It's a great read and, even mentions the mentality and actions of the Italians there; take everything with a grain of salt because people are shit and most would like to discourage you or even see you fail, especially when they themselves couldn't make the cut. Best of luck dude.
 
#7
I really appreciate that. There will always be an abundance of people that are quick to tell a young American not to waste the plane ticket. I benefit from getting advice, but in the end I know that I'm capable and I firmly believe someone can get in with clear-headed ambition and physical readiness. I'll be waiting to hear about your trip, but for your sake, I would rather hear nothing and know that you made it. No news is good news I suppose, good luck brother.
 
#8
Thank you, and if it was up to me I would already be knocking on the gates. Unfortunately June is the soonest I can leave due to school. I'm sure I'll get some grief about still being in school with dreams of Aubagne, but in the end I'm the only one who knows what I can do. I apprecate the response, have a good day man.
 
#9
It's called being realistic guys. IF you absolutely need the legion you have a good chance. The desertion rate is high in the legion as is the rate from guys who ask to leave at the end of Castel. You have a chance but it is much less than guys that 100% have no other options outside of the legion. Read over the threads of guys who have gone in the past few years. The guys with options either don't stay or don't get selected 95% of the time, and that might be a bit generous. I'm not shitting on your parade or saying I hope you guys fail, I am saying...the odds are low, be realistic and perhaps adjust your story accordingly. :D
Good luck.
 
#10
I have no intention of joining a US branch, but I am aware that the option being there is one of the biggest reasons I could be turned away. I remember reading a thread here about being honest in the interviews vs giving them what they want to hear. I am willing to change a few details about my life to assure that they see me as someone who is coming to them more as a last resort and only option, but what is your advice on doing that?
 
#11
I have no intention of joining a US branch, but I am aware that the option being there is one of the biggest reasons I could be turned away. I remember reading a thread here about being honest in the interviews vs giving them what they want to hear. I am willing to change a few details about my life to assure that they see me as someone who is coming to them more as a last resort and only option, but what is your advice on doing that?
You'd probably have to be a pretty good liar and good at keeping your story consistent during the interviews.
 
#13
I have no intention of joining a US branch, but I am aware that the option being there is one of the biggest reasons I could be turned away. I remember reading a thread here about being honest in the interviews vs giving them what they want to hear. I am willing to change a few details about my life to assure that they see me as someone who is coming to them more as a last resort and only option, but what is your advice on doing that?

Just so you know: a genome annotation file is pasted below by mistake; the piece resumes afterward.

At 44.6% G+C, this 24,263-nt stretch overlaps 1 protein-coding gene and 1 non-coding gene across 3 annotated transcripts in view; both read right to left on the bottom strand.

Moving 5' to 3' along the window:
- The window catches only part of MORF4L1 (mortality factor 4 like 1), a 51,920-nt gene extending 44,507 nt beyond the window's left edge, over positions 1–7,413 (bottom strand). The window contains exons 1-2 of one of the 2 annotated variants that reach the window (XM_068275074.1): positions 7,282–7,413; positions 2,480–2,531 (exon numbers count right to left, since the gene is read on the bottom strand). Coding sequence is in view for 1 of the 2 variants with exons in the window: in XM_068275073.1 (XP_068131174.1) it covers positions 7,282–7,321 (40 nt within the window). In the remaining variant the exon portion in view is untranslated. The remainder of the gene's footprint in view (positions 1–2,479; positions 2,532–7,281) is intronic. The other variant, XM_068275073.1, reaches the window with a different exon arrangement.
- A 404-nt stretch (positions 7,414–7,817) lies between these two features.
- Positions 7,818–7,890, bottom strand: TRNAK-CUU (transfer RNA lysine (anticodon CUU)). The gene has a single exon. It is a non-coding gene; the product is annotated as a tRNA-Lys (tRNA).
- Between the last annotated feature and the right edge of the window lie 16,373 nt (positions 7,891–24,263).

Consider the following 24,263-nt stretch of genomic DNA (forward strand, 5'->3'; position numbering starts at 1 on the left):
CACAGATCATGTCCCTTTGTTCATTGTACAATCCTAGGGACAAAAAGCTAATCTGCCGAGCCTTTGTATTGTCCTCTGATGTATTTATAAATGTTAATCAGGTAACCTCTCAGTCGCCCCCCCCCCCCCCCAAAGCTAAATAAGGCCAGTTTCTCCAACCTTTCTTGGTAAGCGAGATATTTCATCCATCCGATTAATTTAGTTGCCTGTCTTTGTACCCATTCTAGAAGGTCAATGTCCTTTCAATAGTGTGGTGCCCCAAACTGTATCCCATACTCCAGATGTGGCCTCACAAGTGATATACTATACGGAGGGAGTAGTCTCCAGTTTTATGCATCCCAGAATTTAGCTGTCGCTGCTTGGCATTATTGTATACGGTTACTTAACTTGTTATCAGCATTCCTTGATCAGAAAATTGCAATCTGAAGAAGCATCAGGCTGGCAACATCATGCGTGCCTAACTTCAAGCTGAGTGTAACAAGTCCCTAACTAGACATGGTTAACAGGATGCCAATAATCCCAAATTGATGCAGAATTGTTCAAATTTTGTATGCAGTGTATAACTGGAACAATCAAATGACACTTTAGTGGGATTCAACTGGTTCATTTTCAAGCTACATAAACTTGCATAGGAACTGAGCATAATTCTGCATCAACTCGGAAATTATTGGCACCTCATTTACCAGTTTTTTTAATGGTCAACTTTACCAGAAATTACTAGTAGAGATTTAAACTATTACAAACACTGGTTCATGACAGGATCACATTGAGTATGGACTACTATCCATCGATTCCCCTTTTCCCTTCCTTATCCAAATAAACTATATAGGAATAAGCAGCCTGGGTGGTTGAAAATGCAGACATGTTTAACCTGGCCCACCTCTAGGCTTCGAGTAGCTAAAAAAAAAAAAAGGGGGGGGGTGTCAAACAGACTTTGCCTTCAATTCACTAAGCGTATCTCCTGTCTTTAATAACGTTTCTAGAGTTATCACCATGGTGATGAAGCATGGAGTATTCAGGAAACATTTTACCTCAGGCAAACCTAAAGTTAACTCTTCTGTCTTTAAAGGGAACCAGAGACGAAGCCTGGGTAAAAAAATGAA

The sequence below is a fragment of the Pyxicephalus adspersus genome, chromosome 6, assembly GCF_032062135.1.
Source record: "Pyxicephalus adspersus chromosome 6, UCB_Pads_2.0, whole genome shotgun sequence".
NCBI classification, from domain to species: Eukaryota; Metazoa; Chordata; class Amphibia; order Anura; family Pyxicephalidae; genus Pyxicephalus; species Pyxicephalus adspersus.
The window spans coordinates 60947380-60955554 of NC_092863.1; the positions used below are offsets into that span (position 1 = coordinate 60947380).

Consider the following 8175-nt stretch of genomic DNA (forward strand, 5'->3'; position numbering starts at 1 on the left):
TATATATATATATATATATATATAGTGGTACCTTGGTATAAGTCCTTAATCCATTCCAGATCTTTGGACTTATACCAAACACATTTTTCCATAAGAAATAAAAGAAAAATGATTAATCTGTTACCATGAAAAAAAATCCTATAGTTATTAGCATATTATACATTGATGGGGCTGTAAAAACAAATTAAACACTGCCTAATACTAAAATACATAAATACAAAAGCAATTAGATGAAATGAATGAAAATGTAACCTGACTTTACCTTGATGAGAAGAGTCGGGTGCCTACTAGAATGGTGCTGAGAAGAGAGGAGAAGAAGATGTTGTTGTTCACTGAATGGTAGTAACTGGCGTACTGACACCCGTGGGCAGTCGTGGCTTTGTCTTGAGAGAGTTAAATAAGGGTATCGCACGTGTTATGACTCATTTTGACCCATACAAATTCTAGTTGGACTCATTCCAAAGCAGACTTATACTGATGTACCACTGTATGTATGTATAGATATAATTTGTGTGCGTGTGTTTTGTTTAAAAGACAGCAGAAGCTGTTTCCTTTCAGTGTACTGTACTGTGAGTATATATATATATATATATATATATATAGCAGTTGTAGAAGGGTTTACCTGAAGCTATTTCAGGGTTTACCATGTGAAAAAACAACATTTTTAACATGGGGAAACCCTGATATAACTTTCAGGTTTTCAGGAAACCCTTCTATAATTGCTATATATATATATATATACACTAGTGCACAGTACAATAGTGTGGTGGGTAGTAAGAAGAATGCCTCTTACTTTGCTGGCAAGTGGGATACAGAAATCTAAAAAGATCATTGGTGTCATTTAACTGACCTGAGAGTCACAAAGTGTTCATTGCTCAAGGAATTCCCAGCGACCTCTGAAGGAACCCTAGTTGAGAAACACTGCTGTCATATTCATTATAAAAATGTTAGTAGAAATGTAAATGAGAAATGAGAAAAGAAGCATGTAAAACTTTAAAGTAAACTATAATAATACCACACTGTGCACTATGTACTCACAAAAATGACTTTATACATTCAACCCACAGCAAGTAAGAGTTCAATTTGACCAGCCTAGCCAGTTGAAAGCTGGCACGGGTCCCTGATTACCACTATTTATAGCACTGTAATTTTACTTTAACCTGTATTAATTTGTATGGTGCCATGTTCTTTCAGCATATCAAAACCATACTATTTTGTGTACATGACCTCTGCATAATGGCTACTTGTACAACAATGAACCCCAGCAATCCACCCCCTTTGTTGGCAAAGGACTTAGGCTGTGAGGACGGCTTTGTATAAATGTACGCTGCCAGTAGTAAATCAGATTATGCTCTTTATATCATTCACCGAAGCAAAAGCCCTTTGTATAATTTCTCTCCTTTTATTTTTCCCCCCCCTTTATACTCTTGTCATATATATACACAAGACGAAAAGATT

You will probably change your tune on joining the US military if you get into the legion, as everyone says, it is for those who don't have options or the option to join their home military. You won't have the options in the legion you could have at home. But I understand that you will need to see for yourself.

During selection EVERYONE will ask you where you are from, then when they find out you are American they will look at you with incredulity and ask if you served in the U.S. military, when you say you chose not to, and that the legion is your first choice they will look at you with disbelief. So will most people who interview you. But no matter, you will have to make your own path and see for yourself.

As for what to say, that is really up to you, you know your own past and your own self the best. You need to weave a narrative that holds up to multiple interviews and 'interrogations' and is 100% consistent. It should ideally explain why you didn't join the US forces and why you need the legion. If you decide to go with the truth and nothing but the truth and say that you decided that the legion was your best option, despite being able to join the US forces, there is little chance that they will want to take a chance on you.

Again read the posts by guys that have gone and come back this year and over the past few years...There are TONS of guys who have come back and told of how they were not selected, left selection, they left after being selected for rouge, how they left after basic or deserted.
There is also a chance they will not reject you outright, but will send you home for 18 months, which they do for those who they think need more maturity or life experience or who score too low on the psychotechnical.

There is also a small chance they will take you, but the very fact that you could have joined the US forces will eat at you everytime you face the hardship and the reality of the legion. I know you and other will think I am just talking out my ass, or am trying to discourage you for the sake of being bitter or negative or whatever, so I suggest that you try talking to some Americans who are serving now to get a better perspective than mine.